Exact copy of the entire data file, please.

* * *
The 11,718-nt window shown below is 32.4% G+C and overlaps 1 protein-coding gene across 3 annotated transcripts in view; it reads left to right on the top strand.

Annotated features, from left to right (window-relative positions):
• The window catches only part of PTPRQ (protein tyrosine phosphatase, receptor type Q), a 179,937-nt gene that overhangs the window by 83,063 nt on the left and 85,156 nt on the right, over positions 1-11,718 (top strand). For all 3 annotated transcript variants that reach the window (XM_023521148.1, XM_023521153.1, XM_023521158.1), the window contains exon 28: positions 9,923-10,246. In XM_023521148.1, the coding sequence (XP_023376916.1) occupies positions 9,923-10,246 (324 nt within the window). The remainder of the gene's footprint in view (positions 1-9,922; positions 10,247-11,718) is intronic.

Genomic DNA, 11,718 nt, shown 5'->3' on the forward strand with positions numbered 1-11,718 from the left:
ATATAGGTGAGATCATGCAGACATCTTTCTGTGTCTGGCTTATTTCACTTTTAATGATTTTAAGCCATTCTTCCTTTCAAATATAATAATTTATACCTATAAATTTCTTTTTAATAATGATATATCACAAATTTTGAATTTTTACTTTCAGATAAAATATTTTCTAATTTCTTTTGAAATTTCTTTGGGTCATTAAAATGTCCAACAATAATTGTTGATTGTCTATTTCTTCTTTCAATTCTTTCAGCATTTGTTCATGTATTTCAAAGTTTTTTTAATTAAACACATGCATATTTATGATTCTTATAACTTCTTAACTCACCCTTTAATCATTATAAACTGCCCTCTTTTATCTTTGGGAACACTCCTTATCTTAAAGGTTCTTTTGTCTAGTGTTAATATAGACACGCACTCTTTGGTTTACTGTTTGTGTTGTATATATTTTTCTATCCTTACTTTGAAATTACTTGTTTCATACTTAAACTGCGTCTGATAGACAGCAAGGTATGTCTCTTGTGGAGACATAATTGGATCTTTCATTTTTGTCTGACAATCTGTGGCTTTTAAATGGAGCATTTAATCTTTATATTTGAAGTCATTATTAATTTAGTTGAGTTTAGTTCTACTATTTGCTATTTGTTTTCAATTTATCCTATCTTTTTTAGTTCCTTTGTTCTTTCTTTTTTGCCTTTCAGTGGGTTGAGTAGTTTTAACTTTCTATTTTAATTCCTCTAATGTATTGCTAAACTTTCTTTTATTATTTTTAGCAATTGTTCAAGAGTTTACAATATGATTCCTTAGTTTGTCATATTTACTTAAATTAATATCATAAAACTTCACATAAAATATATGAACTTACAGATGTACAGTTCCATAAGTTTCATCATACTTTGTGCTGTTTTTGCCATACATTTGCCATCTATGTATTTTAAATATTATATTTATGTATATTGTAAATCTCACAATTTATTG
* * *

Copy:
The 11,718-nt window shown below is 32.4% G+C and overlaps 1 protein-coding gene across 3 annotated transcripts in view; it reads left to right on the top strand.

Annotated features, from left to right (window-relative positions):
• The window catches only part of PTPRQ (protein tyrosine phosphatase, receptor type Q), a 179,937-nt gene that overhangs the window by 83,063 nt on the left and 85,156 nt on the right, over positions 1-11,718 (top strand). For all 3 annotated transcript variants that reach the window (XM_023521148.1, XM_023521153.1, XM_023521158.1), the window contains exon 28: positions 9,923-10,246. In XM_023521148.1, the coding sequence (XP_023376916.1) occupies positions 9,923-10,246 (324 nt within the window). The remainder of the gene's footprint in view (positions 1-9,922; positions 10,247-11,718) is intronic.

Genomic DNA, 11,718 nt, shown 5'->3' on the forward strand with positions numbered 1-11,718 from the left:
ATATAGGTGAGATCATGCAGACATCTTTCTGTGTCTGGCTTATTTCACTTTTAATGATTTTAAGCCATTCTTCCTTTCAAATATAATAATTTATACCTATAAATTTCTTTTTAATAATGATATATCACAAATTTTGAATTTTTACTTTCAGATAAAATATTTTCTAATTTCTTTTGAAATTTCTTTGGGTCATTAAAATGTCCAACAATAATTGTTGATTGTCTATTTCTTCTTTCAATTCTTTCAGCATTTGTTCATGTATTTCAAAGTTTTTTTAATTAAACACATGCATATTTATGATTCTTATAACTTCTTAACTCACCCTTTAATCATTATAAACTGCCCTCTTTTATCTTTGGGAACACTCCTTATCTTAAAGGTTCTTTTGTCTAGTGTTAATATAGACACGCACTCTTTGGTTTACTGTTTGTGTTGTATATATTTTTCTATCCTTACTTTGAAATTACTTGTTTCATACTTAAACTGCGTCTGATAGACAGCAAGGTATGTCTCTTGTGGAGACATAATTGGATCTTTCATTTTTGTCTGACAATCTGTGGCTTTTAAATGGAGCATTTAATCTTTATATTTGAAGTCATTATTAATTTAGTTGAGTTTAGTTCTACTATTTGCTATTTGTTTTCAATTTATCCTATCTTTTTTAGTTCCTTTGTTCTTTCTTTTTTGCCTTTCAGTGGGTTGAGTAGTTTTAACTTTCTATTTTAATTCCTCTAATGTATTGCTAAACTTTCTTTTATTATTTTTAGCAATTGTTCAAGAGTTTACAATATGATTCCTTAGTTTGTCATATTTACTTAAATTAATATCATAAAACTTCACATAAAATATATGAACTTACAGATGTACAGTTCCATAAGTTTCATCATACTTTGTGCTGTTTTTGCCATACATTTGCCATCTATGTATTTTAAATATTATATTTATGTATATTGTAAATCTCACAATTTATTG